- Corporations/ business entities require no registered agent
- Corporations/ business entities require to file an annual report with the Dutch Tax Authorities (Belastingdienst). This is not public information and is highly confidential. The Netherlands does not have a specific law regulating franchises. In order to set up a franchise in the Netherlands, the franchisee is required to register a company or a sole proprietorship with the Trade Register, according to the Company Law following which the agreement with the franchisor can be concluded
- Virtually every Dutch corporate entity has the obligation to prepare financial statements. This obligation follows from the law and is usually incorporated in the statutes of the entity. A foreign company which is obliged to file its annual accounts in its home country is also required to file a copy with the Trade Register of the Chamber of Commerce where the main Dutch office is located. In general, a branch is not required to prepare its own financial statements
Tax registration in the Netherlands
What are the tax filing requirements in The Netherlands?
Corporate taxpayers are required to file a tax return annually. If the fiscal year the same as the calendar year, companies have to file their return before 1 June of each year. The corporation tax rate depends on the taxable amount. The taxable amount is the taxable profit in a year less the deductible losses. For 2020, if the taxable amount is less than €200,000, the tax rate is 16.5% and if the taxable amount is €200,000 or higher, the tax rate is 25%. Companies can file their tax return by submitting it online through the Tax and Customs Administration website or by outsourcing your corporation tax return work to an intermediary.
Turnover tax returns can be filed either monthly, quarterly or annually. The most common frequency is quarterly. If you want to file your returns on a monthly or yearly basis, it is possible in certain conditions.
Everyone who receives a declaration letter from the Dutch-Tax and Customs Administration has to file an income tax return. Income tax must be filed online before May 1st.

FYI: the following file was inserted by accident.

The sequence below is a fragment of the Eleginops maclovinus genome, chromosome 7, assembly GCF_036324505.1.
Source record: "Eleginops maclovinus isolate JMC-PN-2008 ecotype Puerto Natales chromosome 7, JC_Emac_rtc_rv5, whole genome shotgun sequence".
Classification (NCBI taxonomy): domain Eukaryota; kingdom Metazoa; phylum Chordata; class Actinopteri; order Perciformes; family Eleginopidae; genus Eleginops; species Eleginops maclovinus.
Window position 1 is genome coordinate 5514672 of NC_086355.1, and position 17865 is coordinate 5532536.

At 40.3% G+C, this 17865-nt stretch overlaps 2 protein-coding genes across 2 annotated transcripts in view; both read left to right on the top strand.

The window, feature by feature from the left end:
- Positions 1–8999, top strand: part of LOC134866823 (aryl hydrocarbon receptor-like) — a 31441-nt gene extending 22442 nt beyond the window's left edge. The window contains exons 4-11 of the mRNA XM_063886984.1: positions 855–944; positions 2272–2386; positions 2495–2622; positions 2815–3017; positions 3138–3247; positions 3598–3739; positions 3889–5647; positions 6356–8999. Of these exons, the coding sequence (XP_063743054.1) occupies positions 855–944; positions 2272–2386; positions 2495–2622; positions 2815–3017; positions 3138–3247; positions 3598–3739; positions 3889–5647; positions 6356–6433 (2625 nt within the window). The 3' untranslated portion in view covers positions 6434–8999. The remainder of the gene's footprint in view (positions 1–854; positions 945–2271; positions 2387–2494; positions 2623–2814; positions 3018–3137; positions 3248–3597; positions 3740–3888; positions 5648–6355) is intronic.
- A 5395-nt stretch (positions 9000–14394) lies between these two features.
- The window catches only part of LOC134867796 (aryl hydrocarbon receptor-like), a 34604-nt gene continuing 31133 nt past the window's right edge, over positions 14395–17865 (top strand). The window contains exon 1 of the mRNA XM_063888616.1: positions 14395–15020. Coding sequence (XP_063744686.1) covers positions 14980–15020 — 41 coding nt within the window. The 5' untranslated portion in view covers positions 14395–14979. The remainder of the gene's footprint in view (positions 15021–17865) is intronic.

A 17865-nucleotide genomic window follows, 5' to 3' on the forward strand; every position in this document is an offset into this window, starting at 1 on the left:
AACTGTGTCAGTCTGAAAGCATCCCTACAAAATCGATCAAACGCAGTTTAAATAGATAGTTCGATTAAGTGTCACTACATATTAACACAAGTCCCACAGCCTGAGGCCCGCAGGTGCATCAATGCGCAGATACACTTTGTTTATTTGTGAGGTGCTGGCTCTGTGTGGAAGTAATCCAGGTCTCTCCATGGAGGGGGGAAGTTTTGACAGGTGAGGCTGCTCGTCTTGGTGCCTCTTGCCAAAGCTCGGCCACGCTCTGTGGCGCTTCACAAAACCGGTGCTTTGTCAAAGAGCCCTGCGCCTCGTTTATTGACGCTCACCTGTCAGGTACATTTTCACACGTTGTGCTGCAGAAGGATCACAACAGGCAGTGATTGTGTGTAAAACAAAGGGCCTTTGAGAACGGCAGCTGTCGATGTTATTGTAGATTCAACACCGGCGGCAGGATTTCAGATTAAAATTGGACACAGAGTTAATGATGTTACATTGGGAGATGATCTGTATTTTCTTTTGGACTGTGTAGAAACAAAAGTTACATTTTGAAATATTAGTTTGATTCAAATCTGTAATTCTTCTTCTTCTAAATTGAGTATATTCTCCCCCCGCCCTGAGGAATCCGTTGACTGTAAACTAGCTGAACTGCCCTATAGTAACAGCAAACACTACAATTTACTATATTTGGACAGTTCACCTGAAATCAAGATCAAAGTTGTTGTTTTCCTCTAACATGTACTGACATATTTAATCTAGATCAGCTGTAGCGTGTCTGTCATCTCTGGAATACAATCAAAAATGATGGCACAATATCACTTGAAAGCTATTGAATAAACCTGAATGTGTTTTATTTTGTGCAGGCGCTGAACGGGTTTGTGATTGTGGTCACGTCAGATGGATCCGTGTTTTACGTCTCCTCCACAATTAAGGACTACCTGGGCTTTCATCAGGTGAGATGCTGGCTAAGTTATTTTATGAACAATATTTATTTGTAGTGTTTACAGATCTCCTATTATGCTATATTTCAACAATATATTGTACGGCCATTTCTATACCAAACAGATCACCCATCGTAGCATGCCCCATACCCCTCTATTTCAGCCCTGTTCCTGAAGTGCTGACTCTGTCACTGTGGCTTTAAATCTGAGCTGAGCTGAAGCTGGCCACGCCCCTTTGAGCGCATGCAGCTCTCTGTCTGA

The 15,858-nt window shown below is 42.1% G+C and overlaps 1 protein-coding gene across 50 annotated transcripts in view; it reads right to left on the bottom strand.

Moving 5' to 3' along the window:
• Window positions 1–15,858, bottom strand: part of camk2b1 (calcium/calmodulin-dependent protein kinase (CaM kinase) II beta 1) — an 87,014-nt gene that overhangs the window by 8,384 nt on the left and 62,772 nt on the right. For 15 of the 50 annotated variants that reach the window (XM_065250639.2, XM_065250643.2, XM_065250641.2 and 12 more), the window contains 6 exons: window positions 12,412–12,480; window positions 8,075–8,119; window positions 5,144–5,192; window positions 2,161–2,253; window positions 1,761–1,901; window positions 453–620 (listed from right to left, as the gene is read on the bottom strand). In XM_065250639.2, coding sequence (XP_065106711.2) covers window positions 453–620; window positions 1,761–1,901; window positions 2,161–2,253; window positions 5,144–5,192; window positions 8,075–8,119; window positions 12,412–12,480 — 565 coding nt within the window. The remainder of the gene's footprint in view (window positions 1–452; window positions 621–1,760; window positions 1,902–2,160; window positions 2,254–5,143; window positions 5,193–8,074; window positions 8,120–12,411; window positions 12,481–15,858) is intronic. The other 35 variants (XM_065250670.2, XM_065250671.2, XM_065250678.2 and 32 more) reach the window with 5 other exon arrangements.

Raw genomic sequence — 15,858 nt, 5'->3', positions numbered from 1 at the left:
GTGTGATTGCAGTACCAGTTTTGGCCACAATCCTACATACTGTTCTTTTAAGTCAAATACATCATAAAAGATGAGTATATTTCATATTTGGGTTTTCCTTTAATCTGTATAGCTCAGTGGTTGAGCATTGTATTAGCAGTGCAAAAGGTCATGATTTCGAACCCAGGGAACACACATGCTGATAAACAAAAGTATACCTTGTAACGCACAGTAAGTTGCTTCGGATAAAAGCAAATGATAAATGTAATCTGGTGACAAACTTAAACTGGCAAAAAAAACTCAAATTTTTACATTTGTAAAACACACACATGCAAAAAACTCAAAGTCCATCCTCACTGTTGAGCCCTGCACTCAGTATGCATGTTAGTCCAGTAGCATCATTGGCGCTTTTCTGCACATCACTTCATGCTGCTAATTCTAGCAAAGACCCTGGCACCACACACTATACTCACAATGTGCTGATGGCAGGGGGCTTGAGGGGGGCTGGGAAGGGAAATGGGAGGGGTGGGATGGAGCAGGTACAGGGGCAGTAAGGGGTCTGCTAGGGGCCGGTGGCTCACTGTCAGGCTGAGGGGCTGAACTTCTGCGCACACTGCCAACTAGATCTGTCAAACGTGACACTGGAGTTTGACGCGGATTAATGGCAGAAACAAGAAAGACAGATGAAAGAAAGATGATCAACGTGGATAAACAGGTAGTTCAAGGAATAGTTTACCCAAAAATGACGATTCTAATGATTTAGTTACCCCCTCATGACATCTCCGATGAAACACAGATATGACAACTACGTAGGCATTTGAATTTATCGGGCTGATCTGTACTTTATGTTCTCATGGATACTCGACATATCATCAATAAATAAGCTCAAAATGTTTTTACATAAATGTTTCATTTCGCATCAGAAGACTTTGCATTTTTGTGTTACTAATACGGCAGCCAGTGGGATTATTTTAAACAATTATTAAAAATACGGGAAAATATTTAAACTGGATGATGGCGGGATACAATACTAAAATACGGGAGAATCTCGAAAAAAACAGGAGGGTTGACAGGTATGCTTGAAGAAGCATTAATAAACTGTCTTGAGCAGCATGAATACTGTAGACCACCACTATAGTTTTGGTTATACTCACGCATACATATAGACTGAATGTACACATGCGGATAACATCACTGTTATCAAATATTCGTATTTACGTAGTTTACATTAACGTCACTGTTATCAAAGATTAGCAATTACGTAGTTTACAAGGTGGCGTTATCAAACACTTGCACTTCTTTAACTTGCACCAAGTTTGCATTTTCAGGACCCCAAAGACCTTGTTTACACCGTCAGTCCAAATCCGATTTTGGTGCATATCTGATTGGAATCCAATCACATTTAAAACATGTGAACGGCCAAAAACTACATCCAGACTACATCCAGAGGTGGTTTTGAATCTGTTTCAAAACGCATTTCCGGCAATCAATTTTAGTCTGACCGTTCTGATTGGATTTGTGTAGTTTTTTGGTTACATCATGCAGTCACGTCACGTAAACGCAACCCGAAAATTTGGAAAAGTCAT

As a foreign company in the Netherlands, you are obliged to register as an employer and deduct payroll tax from your employees' wages if:
- The company has its registered office in the Netherlands
- They have a permanent establishment in the Netherlands
- The company post, hire out or second personnel in or to the Netherlands
- The employee works on the Dutch continental shelf
- The company`s employee falls under the national insurance schemes of the Netherlands
What is the tax authority in the Netherlands?
What is the process of applying for a tax identification number in the Netherlands and what is it called?
Upon registration with the Chamber of Commerce, all legal entities and associations are automatically given a Chamber of Commerce number and also an identification number for legal entities and associations (RSIN: Rechtspersonen en Samenwerkingsverbanden Informatienummer). This RSIN is used to exchange data with other government organisations, such as the Tax and Customs Administration. All new companies employing Dutch based employees must also register for employment/wage taxes.
Are there any other registrations required in the Netherlands?
Based on the information (company`s activities) which the Dutch Chamber of Commerce provides to the Tax authority, a VAT-number and wage tax registration will be issued. Next to that, if imports or exports occur an EORI number must be obtained after the RSIN is in.